This resource is an online reprint of 'Augustine: Confessions' a text and commentary by James J. O'Donnell (Oxford: 1992; ISBN 0-19-814378-8). The text of the Confessions is in the original Latin, and the commentary in English. For each of the 13 books of the Confessions, a link is provided to the introductory commentary on that book. Likewise, every section of the text is linked to extensive comments on the section. Users can also enjoy a sample of a number of frescoes on the life of Augustine (350-430 AD) done by Benozzo Gozzoli in San Gimignano in the 15th century. The site is user-friendly, with frames and no-frames versions available, and search engines are provided.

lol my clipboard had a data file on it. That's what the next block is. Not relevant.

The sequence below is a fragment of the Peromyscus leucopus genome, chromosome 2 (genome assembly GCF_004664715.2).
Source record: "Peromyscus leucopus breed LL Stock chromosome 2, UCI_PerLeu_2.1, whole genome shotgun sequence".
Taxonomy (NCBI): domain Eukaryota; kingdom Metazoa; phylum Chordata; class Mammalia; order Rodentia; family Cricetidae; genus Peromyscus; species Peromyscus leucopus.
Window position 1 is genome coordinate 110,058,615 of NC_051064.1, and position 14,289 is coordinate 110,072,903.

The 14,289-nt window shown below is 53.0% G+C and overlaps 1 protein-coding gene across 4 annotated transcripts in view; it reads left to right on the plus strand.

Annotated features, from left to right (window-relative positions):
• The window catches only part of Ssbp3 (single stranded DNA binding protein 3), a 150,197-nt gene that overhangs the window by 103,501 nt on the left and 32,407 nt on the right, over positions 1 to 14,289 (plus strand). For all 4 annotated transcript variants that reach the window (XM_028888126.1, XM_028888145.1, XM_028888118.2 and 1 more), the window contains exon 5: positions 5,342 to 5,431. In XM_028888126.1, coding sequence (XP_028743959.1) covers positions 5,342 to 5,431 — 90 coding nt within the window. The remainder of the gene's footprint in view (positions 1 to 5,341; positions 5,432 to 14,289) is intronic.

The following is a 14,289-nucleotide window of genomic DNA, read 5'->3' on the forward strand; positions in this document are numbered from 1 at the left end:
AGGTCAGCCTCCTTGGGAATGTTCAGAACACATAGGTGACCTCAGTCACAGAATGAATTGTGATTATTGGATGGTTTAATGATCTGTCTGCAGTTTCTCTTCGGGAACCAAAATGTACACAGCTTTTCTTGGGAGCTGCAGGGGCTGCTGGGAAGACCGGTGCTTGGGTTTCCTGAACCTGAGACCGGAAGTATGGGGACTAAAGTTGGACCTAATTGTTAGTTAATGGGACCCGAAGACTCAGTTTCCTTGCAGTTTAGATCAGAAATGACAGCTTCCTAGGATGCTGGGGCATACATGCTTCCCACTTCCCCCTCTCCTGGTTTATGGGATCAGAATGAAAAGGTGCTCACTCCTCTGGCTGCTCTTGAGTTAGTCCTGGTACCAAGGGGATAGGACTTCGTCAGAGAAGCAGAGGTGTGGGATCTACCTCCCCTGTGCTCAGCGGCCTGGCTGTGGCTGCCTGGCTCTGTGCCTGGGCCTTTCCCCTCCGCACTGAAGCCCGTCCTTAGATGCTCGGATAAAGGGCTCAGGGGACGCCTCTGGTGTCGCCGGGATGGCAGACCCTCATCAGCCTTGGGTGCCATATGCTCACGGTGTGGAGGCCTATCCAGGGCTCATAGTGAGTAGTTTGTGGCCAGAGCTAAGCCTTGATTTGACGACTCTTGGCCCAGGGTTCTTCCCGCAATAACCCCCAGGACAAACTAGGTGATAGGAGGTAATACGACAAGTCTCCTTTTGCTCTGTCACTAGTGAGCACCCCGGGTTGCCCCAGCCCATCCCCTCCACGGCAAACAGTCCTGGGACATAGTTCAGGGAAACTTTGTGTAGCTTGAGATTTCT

The Cornell University Library Historical Monographs Collection website provides free access to facsimiles of over 400 historical monographs. A number are of interest to those working in ancient and modern history of philosophy. These include English translations of: Aristotle's (384-322 BCE) On Youth and Old Age, Life and Death, and Respiration; The Science of Ethics as Based on the Science of Knowledge, by Johann Fichte (1762-1814); The Fourfold Root of the Principle of Sufficient Reason, and On the Will in Nature, by Arthur Schopenhauer (1788-1860); The Positive Philosophy of Auguste Comte (1798-1857) in three volumes; and Otto Weininger's (1880-1903) Sex and Character. There is also a facsimile of Moses Maimonides' (1135-1204) Moreh Nevukhim (Guide for the Perplexed), translated into Hebrew. As this is an historical archive, the translations and texts should not be treated as definitive or up-to-date (the Comte, for instance, is recorded as being 'freely translated' and condensed by the author Harriet Martineau); the site is primarily of historical philosophical interest. The database may be browsed or searched by author/title.